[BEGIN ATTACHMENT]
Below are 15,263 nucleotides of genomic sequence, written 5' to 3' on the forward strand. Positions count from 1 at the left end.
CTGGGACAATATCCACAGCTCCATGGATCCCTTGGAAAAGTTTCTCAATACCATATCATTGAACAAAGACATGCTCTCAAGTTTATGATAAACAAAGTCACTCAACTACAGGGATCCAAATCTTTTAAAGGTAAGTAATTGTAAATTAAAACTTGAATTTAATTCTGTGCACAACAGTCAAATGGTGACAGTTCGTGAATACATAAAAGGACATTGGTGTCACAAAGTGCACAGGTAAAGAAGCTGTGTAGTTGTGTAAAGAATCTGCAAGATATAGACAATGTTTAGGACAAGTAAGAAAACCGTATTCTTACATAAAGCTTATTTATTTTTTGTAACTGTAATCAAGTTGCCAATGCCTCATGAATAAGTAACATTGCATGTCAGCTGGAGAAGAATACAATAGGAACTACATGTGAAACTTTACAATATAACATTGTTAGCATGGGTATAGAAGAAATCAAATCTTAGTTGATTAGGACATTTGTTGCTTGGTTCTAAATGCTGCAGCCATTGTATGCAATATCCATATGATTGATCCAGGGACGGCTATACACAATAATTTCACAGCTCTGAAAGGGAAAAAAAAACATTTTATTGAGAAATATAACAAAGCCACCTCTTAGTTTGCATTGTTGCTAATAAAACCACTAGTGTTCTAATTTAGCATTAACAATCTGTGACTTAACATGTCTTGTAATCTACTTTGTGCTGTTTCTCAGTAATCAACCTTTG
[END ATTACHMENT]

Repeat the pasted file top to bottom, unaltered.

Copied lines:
Below are 15,263 nucleotides of genomic sequence, written 5' to 3' on the forward strand. Positions count from 1 at the left end.
CTGGGACAATATCCACAGCTCCATGGATCCCTTGGAAAAGTTTCTCAATACCATATCATTGAACAAAGACATGCTCTCAAGTTTATGATAAACAAAGTCACTCAACTACAGGGATCCAAATCTTTTAAAGGTAAGTAATTGTAAATTAAAACTTGAATTTAATTCTGTGCACAACAGTCAAATGGTGACAGTTCGTGAATACATAAAAGGACATTGGTGTCACAAAGTGCACAGGTAAAGAAGCTGTGTAGTTGTGTAAAGAATCTGCAAGATATAGACAATGTTTAGGACAAGTAAGAAAACCGTATTCTTACATAAAGCTTATTTATTTTTTGTAACTGTAATCAAGTTGCCAATGCCTCATGAATAAGTAACATTGCATGTCAGCTGGAGAAGAATACAATAGGAACTACATGTGAAACTTTACAATATAACATTGTTAGCATGGGTATAGAAGAAATCAAATCTTAGTTGATTAGGACATTTGTTGCTTGGTTCTAAATGCTGCAGCCATTGTATGCAATATCCATATGATTGATCCAGGGACGGCTATACACAATAATTTCACAGCTCTGAAAGGGAAAAAAAAACATTTTATTGAGAAATATAACAAAGCCACCTCTTAGTTTGCATTGTTGCTAATAAAACCACTAGTGTTCTAATTTAGCATTAACAATCTGTGACTTAACATGTCTTGTAATCTACTTTGTGCTGTTTCTCAGTAATCAACCTTTG